A Conversation With Katherine Applegate

Munveer talks with award-winning author Katherine Applegate via video. 

I recently spoke with acclaimed children’s book author Katherine Applegate via video. Applegate won the 2013 Newbery Medal for The One and Only Ivan, a middle-grade novel about a silverback gorilla whose unlikely friendship changes his life.

Applegate has written dozens of best-selling titles for young people, including the Roscoe Riley Rules and Everworld series. I asked her about her life as a writer and her latest book, Willodeen. The novel tells the story of an 11-year-old girl who adores all creatures, even strange ones, and tries to save the despised “screecher” species from going extinct.

I learned a lot about the writing process and Applegate’s day-to-day life from our conversation. The highlights below have been lightly edited for length and clarity.

What inspired you to write Willodeen?

I was thinking about my next book and how we have coyotes where I live. We, as humans, have this weird, uncomfortable relationship with nature within our urban environment. So I wanted to write about this weird relationship and climate change at the same time. Every time I go to schools, I’m shocked and encouraged that kids seem to be so aware of the problem and that they are doing what they can to help fight climate change in their own backyards.

What do you hope readers will take away from the book?

I feel that each reader should come to a conclusion as they please. They should make their own opinions. My goal isn’t to dictate what the next chapter of the story would be. But one quote from Greta Thunberg that I put at the beginning is a conclusion that I hope all readers will reach at one point or another: “You are never too small to make a difference.”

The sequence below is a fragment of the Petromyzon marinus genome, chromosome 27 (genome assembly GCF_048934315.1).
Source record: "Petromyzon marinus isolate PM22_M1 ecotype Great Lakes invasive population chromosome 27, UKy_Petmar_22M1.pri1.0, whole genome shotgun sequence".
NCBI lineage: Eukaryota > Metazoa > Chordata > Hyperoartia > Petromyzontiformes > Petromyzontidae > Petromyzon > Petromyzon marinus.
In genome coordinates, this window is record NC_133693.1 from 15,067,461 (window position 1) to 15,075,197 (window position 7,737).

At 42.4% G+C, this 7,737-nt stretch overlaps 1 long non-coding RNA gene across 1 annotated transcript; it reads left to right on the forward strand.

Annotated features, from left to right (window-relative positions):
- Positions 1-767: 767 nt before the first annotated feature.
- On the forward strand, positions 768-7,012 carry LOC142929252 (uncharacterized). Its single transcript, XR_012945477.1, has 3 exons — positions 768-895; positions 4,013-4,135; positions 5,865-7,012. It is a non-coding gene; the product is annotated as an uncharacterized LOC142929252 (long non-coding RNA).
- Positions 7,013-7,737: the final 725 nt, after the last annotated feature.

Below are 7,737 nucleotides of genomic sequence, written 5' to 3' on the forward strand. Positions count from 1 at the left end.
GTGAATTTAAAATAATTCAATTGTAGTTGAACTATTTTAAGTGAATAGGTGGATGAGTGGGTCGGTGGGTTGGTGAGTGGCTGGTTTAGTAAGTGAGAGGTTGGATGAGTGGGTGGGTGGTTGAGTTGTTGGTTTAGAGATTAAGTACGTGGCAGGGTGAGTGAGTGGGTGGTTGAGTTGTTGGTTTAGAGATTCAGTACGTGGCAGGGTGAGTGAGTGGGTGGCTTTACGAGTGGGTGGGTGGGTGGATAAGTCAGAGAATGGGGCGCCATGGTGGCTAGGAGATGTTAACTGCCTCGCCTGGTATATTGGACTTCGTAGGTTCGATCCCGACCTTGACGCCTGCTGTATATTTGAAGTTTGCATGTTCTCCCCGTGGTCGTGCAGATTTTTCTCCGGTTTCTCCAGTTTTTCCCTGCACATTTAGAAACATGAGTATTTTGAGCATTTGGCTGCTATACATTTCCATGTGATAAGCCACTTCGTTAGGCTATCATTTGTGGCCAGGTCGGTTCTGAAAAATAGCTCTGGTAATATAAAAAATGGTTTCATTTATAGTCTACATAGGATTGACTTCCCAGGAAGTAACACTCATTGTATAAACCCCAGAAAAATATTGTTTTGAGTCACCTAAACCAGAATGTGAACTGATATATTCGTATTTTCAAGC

Applegate’s latest novel tells the story of an 11-year-old girl who speaks up for the animals she loves.   

What stood out to you while writing the book?

The day I turn in a book is probably one of the most important moments during the writing process. It’s always a joyful moment. You’re never really done with a story. I could pick up any one of my books and rewrite them frantically. And I think that’s true for most writers. You just have to hit a point where you say, “OK, it’s good enough.” When you do turn it in, it feels incredible.

Do you have a plan for your books ahead of time, or do you make up the plot as you go along?

There is an ongoing debate between writers. There are definitely writers who just sit down to write and go along with the book’s flow. Then there are writers who plan out every part of the book in advance and know every last word before writing. I’m somewhere in the middle since I like to have some guidance. Otherwise, I get lost. But I also like to have the option to change certain parts as I see fit.

What does your daily schedule as a writer look like? 

It’s a lot of telling yourself that you need to sit down and get it done. I have a hard time focusing, and I use a [time-management] method known as the Pomodoro Technique, where I work and then take a break. It helps me get the flow going. The hardest part is that you don’t have anyone else telling you what to do. If you want to blow things off and watch Netflix for a whole day, nobody is going to stop you. I think the hardest thing is keeping yourself on task.

Why do you choose to write for children?

I like writing for children since they tend to give much more honest feedback compared to adults. They tell you what they love and what they don’t. In addition, children are at a point where they are understanding the world. To be a part of that understanding is a privilege and an honor.



Photos courtesy of the author